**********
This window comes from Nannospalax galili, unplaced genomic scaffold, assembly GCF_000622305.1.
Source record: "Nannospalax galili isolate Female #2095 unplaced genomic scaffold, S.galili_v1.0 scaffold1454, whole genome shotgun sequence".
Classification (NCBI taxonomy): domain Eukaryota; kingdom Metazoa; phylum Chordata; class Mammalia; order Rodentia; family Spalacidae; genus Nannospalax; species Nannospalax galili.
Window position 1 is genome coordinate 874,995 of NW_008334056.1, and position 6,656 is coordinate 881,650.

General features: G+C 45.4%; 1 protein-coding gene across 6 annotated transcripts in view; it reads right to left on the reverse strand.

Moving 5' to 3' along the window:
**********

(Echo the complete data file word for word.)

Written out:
This window comes from Nannospalax galili, unplaced genomic scaffold, assembly GCF_000622305.1.
Source record: "Nannospalax galili isolate Female #2095 unplaced genomic scaffold, S.galili_v1.0 scaffold1454, whole genome shotgun sequence".
Classification (NCBI taxonomy): domain Eukaryota; kingdom Metazoa; phylum Chordata; class Mammalia; order Rodentia; family Spalacidae; genus Nannospalax; species Nannospalax galili.
Window position 1 is genome coordinate 874,995 of NW_008334056.1, and position 6,656 is coordinate 881,650.

General features: G+C 45.4%; 1 protein-coding gene across 6 annotated transcripts in view; it reads right to left on the reverse strand.

Moving 5' to 3' along the window: